Switching schools is an exciting time for any child and family. As a process, switching schools brings with it so many opportunities—from academic, athletic, and extracurricular opportunities to new friendships and everything in between.
But it makes sense that switching schools can also bring a bit of anxiety: It’s a big change, and big changes are often accompanied by anxiety, even if the change is a great one like moving to a great new school.
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Below, we take a look at four of the most common reasons that middle and high school students might struggle when changing schools and offer some advice that parents can use to make the transition a little bit easier.
1. Feeling like an “outsider”
Feeling like an outsider is a completely normal part of the transition process and is something that most people will feel at least once in their life—either when switching to a new school or, as an adult, to a new job or town. Though it certainly isn’t fun in the moment, the good news is that it always passes. Simply put, you can’t be “new” forever!
What parents can do to help: If it is possible, parents should aim to time their child’s transition to the new school so that it coincides with the beginning of the school year. Because the beginning of the year is a natural transition period, it is a time when new friendships are often formed and when social groups are not yet firmly in place, which makes it easier for new kids to make new friends and avoid “outsider” status.
2. Missing out on a beloved activity or team
Most students have at least one activity that they absolutely love to do, whether it is a team, a school club, or volunteer work. Because switching schools also typically means giving up these activities, it can be difficult on students to give up their most favorite activities and groups.
What parents can do to help: There are a number of ways that parents can help when it comes to this:
- If your child is an athlete, it is important to keep in mind that many school sports are settled at the beginning of the school year, which again makes timing important. If possible, parents should speak to coaches to determine what those important dates are and try to time the transition so that your child will be able to compete/try out.
- If you cannot time the transition to these dates, still speak to the coaches. Exceptions are often made in the case of transfer students.
- If your child loves a particular club or other activity at their current school, speak to school faculty to find out if there is a similar club at the new school.
3. Missing old friendships
Missing old friends is probably the most difficult part of transferring to a new school for most students. When you’re used to seeing your best and oldest friends every day as a part of school, going to a new school and missing them can be a very sad realization, even as you begin to make new friends.
What parents can do to help: The best way that parents can help their children cope with missing their old friendships is to facilitate out-of-school meetups and activities so that their children can catch up with friends from their old school. This becomes less important once your child is old enough to drive, since they then have the agency to plan their own schedules, etc., but is especially important for younger children who do not yet drive.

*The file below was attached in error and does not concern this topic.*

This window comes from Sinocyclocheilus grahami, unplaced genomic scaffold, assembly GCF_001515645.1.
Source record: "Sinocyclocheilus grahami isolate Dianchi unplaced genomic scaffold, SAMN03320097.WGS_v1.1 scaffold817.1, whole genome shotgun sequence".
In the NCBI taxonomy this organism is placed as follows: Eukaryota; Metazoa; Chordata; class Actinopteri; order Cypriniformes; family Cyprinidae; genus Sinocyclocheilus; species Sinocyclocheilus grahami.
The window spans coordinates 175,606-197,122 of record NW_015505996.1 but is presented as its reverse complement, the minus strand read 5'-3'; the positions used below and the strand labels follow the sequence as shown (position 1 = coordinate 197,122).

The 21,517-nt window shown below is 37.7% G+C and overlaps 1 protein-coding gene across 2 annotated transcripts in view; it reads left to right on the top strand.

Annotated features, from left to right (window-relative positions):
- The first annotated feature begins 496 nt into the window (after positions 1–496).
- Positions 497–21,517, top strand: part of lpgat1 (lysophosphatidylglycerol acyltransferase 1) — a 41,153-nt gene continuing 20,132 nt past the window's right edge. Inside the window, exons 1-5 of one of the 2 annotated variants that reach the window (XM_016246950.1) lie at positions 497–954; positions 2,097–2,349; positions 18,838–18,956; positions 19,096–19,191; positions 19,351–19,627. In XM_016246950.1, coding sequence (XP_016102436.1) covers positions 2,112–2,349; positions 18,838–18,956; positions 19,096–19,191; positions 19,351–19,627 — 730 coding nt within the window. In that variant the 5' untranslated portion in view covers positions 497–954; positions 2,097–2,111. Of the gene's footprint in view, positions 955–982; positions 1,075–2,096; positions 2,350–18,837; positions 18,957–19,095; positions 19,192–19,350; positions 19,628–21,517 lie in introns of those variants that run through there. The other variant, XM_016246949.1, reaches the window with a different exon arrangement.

Was the school transfer caused by a cross-country move, making in-person meetups impossible? Between social media and today’s various technologies, it’s easier than ever to stay up-to-date with friends even at a distance.
4. Difficulties with school work
School curricula can vary widely, and students within one school may learn at different paces. This means that a child may move from a school that is ahead of them in the year’s material, or it might mean that a child moves from a school that has not yet covered certain material. Either of these scenarios can lead to difficulties with learning and disengagement, but the challenges of shifting from one school’s curriculum to another’s can be mitigated.
What parents can do to help: When looking at a new school, parents should inquire about the specifics of the curriculum to identify places where their child will experience repetition or where their child may need support. If you notice that your child is struggling to catch up to their classmates, you should speak with your child’s teachers to determine if there are any opportunities for extra help. Staying after school, finding a tutor, and asking for additional at-home assignments can go far in closing the gap.
If, on the other hand, you notice that your child is disengaged or beyond their new class, ask the teachers if there are opportunities for work that delves deeper into the subject matter so that your child does not become bored or disengaged in school. It can actually be quite enriching to see material or read a book a second time as long as the teacher is guiding engagement beyond what the child may have already done in the previous school.
Identifying Problems Requires Communication
Even the most well-adjusted, sociable children might struggle a bit when transitioning to a new middle or high school, but the good news is that most of the issues are things that can easily be resolved—as long as parents are aware of the issues.
That’s why it is incredibly important that your child knows that they can always speak with you about their anxieties, fears, and concerns. By simply ensuring that there is an open flow of communication, parents can ease a lot of worries in their children as they embark on switching schools.